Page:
The two species of towhee found at the reserve are common resident chaparral birds. These large sparrow-like birds are ground-feeders with large, conical bills typical of seedeaters, yet they are both omnivorous. The California Towhee (Pipilo crissalis) does not have a melodious song, but an unmusical, sharp chink note that is often repeated between members of a pair. The Spotted Towhee (Pipilo maculatus) (formerly the Rufous-sided Towhee) has bold black and white markings on its wings and back, a black head, and rufous sides. Although its color may seem conspicuous, it is actually ideally colored for the patchy light of the chaparral understory where its broken color pattern prevents it from having a clear silhouette.

The common chaparral hummingbird is the Anna's Hummingbird (Calypte anna), which can be seen visiting a variety of flowers throughout the year. The male has deep rose red head and throat, green back and grayish ventral surface. The female only has a hint of red on the throat, and none at all on the head. The male's song is a jumble of high squeaks and raspy notes, and can often be heard sung from a perch near a flowering plant.

For the first few years after chaparral burns, the bird community changes. Fire-following annual herbs attract seedeaters such as Lesser Goldfinch and the Lark Sparrow. The Sage Sparrow can be the most abundant breeding bird for the first decade following a fire, until the canopy closes and the Wrentit once again predominates.

Oak Woodland Birds

The blue oak woodland at the reserve provides both vegetative structure and an abundant food resource for birds. Western Scrub Jays (Aphelocoma californica), Wild Turkeys (Meleagris gallopavo), and Acorn Woodpeckers (Melanerpes formicivorous) forage heavily on the acorns, while Oak Titmice (Parus inornatus), Western Bluebirds (Sialia mexicanus), American Kestrels (Falco sparverius) and Tree Swallows (Tachycineta bicolor) nest in the cavities of older oaks.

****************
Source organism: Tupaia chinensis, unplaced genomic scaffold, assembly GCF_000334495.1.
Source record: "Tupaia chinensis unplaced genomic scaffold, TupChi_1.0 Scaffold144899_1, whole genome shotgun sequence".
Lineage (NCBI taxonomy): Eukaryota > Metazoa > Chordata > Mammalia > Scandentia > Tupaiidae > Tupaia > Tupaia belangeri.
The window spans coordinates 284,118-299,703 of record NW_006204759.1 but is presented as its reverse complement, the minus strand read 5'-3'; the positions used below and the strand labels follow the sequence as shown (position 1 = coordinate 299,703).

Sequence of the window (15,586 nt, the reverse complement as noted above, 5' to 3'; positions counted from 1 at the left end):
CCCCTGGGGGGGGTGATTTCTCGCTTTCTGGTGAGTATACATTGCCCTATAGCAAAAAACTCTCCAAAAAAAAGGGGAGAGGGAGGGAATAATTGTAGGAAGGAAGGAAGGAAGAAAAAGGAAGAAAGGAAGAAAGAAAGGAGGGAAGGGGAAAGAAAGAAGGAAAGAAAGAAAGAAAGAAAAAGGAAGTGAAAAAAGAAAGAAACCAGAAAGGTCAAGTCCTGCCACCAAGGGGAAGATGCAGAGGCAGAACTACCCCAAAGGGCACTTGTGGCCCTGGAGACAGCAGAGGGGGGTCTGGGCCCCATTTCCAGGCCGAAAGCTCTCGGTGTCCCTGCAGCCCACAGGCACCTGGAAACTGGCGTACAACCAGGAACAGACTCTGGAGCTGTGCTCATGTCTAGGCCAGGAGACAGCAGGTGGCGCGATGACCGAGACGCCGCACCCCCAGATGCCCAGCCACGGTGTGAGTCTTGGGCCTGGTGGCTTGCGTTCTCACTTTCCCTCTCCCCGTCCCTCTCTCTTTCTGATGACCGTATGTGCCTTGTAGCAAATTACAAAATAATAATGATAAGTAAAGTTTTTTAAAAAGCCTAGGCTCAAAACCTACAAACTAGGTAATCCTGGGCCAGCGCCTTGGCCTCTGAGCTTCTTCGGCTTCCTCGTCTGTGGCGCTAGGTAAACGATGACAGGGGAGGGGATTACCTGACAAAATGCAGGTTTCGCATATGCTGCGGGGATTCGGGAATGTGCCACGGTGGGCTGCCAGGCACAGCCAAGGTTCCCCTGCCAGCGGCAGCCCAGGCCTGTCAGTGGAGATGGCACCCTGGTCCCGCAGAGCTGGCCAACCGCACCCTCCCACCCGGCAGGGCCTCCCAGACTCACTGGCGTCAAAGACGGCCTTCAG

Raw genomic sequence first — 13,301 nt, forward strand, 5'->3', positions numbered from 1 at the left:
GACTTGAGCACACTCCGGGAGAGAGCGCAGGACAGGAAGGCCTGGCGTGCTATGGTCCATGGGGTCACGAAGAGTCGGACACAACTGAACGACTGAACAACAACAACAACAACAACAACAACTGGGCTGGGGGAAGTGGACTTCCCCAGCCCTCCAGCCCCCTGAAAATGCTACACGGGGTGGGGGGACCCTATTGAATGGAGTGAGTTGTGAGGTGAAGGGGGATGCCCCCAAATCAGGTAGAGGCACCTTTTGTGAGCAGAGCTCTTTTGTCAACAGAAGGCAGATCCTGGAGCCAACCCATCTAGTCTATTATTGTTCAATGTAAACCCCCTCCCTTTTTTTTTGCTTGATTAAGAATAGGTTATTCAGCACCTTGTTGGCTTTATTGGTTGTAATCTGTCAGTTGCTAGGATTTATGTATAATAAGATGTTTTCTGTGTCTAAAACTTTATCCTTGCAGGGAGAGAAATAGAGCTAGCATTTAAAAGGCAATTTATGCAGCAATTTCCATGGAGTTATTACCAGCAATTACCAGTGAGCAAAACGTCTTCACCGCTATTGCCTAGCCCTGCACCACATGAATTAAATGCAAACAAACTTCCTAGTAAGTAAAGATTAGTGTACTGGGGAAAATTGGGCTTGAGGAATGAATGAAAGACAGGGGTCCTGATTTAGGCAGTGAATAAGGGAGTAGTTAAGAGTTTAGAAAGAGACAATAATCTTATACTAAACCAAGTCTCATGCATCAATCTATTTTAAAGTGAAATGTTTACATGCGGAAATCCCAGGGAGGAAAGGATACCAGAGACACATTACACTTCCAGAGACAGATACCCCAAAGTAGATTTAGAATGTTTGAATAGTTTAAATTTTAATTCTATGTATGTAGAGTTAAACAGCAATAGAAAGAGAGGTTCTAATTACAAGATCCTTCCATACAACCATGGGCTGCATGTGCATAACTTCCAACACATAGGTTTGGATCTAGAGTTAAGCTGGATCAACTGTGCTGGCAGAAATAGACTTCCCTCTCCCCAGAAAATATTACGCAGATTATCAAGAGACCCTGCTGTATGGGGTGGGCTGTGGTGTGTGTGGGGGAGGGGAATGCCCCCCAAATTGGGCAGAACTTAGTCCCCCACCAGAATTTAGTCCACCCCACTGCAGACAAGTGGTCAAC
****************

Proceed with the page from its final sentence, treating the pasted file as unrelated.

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The Western Scrub-Jay is one of the most visible and vocal members of the oak woodland. Their loud call can often be heard as pairs or small family groups move through the trees and into the surrounding chaparral. They are well adapted for life in this arid environment, being able to derive all the water they need from their food, and extremely efficient in losing heat from their feet. During the hottest days they remain inactive in the shade. Like other corvids, jays cache food for later consumption. Each year, a single jay may cache several thousand acorns, often by burying them within the territory, and some germinate before being recovered. Thus Western Scrub-Jays may disperse and plant oaks.

Oak Titmice are abundant members of the oak woodland community. This small, grayish-brown crested bird prefers oak woodlands and is frequently heard before it is seen. One of its calls, a harsh tschik-a-dee, indicates that it is a close relative of the chickadees, and in fact they are in the same family. Oak Titmice are active and agile foragers that move through the upper canopy, gleaning small arthropods and seeds as they go.

Western Bluebirds also use the cavities in mature oaks for nest sites. These small blue birds have reddish breasts and sides, and are in the same family as thrushes. They eat a variety of foods, and can often be seen hawking from a low perch for flying insects. In the late summer and fall, large family groups of Western Bluebirds occur throughout the reserve, foraging on flighted insects and ripened seeds and fruits.

Raptors such as Red-tailed Hawk, Cooper's Hawk and American Kestrel use the oaks for nesting, roosting, and as perches while foraging. Cooper's Hawks and Sharp-shinned Hawks eat primarily other birds, and their short, broad wings and long tail give them speed and maneuverability as they fly through the trees in search of prey. Golden Eagles (Aquila chrysaetos) may be seen in the winter as they perch in oaks adjacent to grassland clearings, waiting for a jackrabbit or other medium-sized mammal to pass by.